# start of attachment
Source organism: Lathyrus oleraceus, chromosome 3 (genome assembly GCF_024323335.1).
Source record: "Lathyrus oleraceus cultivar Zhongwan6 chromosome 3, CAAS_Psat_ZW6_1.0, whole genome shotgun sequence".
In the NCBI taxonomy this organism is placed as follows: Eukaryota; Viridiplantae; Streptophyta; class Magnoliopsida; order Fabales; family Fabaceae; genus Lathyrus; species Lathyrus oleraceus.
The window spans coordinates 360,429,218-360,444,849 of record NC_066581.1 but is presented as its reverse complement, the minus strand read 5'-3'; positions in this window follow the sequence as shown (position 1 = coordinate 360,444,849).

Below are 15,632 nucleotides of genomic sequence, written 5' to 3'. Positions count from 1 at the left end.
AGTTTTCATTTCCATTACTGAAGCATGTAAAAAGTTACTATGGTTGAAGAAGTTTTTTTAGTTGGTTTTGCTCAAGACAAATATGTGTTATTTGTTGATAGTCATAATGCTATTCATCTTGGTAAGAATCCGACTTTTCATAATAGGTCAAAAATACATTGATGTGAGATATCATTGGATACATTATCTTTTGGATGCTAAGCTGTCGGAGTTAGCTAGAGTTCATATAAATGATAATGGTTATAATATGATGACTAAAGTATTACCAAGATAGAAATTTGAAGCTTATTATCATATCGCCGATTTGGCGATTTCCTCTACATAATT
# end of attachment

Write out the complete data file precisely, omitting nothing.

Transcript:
Source organism: Lathyrus oleraceus, chromosome 3 (genome assembly GCF_024323335.1).
Source record: "Lathyrus oleraceus cultivar Zhongwan6 chromosome 3, CAAS_Psat_ZW6_1.0, whole genome shotgun sequence".
In the NCBI taxonomy this organism is placed as follows: Eukaryota; Viridiplantae; Streptophyta; class Magnoliopsida; order Fabales; family Fabaceae; genus Lathyrus; species Lathyrus oleraceus.
The window spans coordinates 360,429,218-360,444,849 of record NC_066581.1 but is presented as its reverse complement, the minus strand read 5'-3'; positions in this window follow the sequence as shown (position 1 = coordinate 360,444,849).

Below are 15,632 nucleotides of genomic sequence, written 5' to 3'. Positions count from 1 at the left end.
AGTTTTCATTTCCATTACTGAAGCATGTAAAAAGTTACTATGGTTGAAGAAGTTTTTTTAGTTGGTTTTGCTCAAGACAAATATGTGTTATTTGTTGATAGTCATAATGCTATTCATCTTGGTAAGAATCCGACTTTTCATAATAGGTCAAAAATACATTGATGTGAGATATCATTGGATACATTATCTTTTGGATGCTAAGCTGTCGGAGTTAGCTAGAGTTCATATAAATGATAATGGTTATAATATGATGACTAAAGTATTACCAAGATAGAAATTTGAAGCTTATTATCATATCGCCGATTTGGCGATTTCCTCTACATAATT